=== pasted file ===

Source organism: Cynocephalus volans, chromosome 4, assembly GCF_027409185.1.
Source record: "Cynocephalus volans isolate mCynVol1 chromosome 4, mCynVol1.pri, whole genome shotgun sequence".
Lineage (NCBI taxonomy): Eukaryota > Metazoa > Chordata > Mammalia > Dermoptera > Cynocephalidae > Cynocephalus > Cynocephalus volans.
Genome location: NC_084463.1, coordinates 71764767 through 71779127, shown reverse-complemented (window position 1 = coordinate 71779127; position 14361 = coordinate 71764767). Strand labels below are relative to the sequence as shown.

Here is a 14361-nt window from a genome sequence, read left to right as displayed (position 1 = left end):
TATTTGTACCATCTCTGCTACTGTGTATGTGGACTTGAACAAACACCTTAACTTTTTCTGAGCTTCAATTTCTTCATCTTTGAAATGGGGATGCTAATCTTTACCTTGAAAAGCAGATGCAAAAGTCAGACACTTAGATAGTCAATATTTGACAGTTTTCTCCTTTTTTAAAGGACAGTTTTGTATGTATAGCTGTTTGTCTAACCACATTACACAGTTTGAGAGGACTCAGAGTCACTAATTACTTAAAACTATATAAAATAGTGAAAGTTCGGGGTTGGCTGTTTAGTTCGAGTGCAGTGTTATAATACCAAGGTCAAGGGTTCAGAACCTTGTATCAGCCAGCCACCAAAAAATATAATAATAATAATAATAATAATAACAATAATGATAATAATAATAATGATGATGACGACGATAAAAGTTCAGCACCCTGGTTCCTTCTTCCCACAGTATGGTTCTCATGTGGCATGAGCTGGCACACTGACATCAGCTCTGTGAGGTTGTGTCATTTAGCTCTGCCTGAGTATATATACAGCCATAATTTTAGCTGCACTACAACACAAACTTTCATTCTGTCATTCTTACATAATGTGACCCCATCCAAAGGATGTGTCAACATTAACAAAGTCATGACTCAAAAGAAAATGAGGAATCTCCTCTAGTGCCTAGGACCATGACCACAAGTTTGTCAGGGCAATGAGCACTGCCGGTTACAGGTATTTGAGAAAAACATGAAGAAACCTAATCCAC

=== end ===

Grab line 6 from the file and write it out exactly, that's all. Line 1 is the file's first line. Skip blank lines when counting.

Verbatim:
TATTTGTACCATCTCTGCTACTGTGTATGTGGACTTGAACAAACACCTTAACTTTTTCTGAGCTTCAATTTCTTCATCTTTGAAATGGGGATGCTAATCTTTACCTTGAAAAGCAGATGCAAAAGTCAGACACTTAGATAGTCAATATTTGACAGTTTTCTCCTTTTTTAAAGGACAGTTTTGTATGTATAGCTGTTTGTCTAACCACATTACACAGTTTGAGAGGACTCAGAGTCACTAATTACTTAAAACTATATAAAATAGTGAAAGTTCGGGGTTGGCTGTTTAGTTCGAGTGCAGTGTTATAATACCAAGGTCAAGGGTTCAGAACCTTGTATCAGCCAGCCACCAAAAAATATAATAATAATAATAATAATAATAACAATAATGATAATAATAATAATGATGATGACGACGATAAAAGTTCAGCACCCTGGTTCCTTCTTCCCACAGTATGGTTCTCATGTGGCATGAGCTGGCACACTGACATCAGCTCTGTGAGGTTGTGTCATTTAGCTCTGCCTGAGTATATATACAGCCATAATTTTAGCTGCACTACAACACAAACTTTCATTCTGTCATTCTTACATAATGTGACCCCATCCAAAGGATGTGTCAACATTAACAAAGTCATGACTCAAAAGAAAATGAGGAATCTCCTCTAGTGCCTAGGACCATGACCACAAGTTTGTCAGGGCAATGAGCACTGCCGGTTACAGGTATTTGAGAAAAACATGAAGAAACCTAATCCAC